3. Protect Your Boundaries. One of the greatest gifts you can give yourself and your family is the gift of clearly defined boundaries. Do your kids know when you are “at work” and “at home?” Do they know the rules of when they can or cannot enter your office? Do they know how to behave when you are on the phone? (No matter how old they are!) Do they know WHO to go to when there is a babysitter in the house and mom is in the office? Do YOU know the rules about answering a work related call while playing CandyLand or teaching your teenager to drive? Do YOU respect your children by focusing on them 100% during the time you are not working? Give this area some serious thought and work with your children to create and honor boundaries that work for everyone.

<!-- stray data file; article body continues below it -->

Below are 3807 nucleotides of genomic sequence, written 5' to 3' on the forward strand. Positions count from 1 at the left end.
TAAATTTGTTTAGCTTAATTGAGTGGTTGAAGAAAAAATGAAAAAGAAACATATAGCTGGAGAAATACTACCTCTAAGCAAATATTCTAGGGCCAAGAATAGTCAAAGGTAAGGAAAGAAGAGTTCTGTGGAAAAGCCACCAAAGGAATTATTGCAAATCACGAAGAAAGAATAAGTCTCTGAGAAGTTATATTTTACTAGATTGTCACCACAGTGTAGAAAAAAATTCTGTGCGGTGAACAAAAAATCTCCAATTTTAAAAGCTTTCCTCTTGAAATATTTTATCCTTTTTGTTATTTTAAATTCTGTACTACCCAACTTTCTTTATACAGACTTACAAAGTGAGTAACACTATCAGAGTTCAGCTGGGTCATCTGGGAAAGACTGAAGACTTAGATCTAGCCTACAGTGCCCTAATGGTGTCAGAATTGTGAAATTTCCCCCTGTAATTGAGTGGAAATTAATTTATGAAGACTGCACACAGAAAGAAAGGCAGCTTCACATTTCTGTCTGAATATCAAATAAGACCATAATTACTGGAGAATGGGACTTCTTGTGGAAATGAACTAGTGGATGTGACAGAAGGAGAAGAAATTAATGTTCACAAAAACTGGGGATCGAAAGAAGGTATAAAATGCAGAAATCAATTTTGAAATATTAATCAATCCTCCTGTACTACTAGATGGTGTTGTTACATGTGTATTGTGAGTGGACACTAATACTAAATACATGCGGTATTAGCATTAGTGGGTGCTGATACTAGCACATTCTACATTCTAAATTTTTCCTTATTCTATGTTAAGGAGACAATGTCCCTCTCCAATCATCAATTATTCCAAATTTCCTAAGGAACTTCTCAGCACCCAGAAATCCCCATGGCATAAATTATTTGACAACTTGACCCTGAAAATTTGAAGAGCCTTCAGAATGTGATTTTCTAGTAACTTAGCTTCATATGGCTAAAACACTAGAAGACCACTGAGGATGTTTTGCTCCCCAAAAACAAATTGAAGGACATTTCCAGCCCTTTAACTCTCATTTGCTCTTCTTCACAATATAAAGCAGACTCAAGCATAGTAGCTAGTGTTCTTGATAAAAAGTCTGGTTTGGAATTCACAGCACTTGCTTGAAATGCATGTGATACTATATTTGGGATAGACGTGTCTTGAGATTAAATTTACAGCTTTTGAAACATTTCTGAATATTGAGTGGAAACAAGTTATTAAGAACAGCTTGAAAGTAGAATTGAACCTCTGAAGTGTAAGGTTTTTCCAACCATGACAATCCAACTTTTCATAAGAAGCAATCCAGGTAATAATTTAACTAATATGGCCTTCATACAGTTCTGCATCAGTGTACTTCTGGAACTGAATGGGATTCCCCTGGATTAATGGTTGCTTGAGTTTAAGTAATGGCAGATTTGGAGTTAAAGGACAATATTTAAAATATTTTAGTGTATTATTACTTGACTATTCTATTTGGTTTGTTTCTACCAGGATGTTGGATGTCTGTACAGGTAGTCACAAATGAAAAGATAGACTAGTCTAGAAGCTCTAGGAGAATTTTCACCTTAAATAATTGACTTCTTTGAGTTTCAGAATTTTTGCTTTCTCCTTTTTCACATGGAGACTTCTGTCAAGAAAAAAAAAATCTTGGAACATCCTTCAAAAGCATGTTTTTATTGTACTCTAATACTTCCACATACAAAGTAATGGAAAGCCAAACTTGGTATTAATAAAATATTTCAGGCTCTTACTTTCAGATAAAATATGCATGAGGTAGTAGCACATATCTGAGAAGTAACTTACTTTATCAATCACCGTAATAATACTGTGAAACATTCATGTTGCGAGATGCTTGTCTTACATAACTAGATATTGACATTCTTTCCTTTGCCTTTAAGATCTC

4. Write a Business Bucket List. You may already have a bucket list of fun things your children want to do this summer. But do you have a bucket list of your business goals for the summer? What are the things that you put off until summer to explore, learn or implement in your business? Are there any road trips or excursions that might be good for your business and fun for your family? Do you have a weeklong beach or mountain retreat planned that would be perfect for writing your book or several blog posts? Are there some things your children can actually help you accomplish this summer? What about your babysitter – can she sort papers or stuff envelopes or do research while the kids are napping? Make a list of business related projects and goals that are perfect for summer.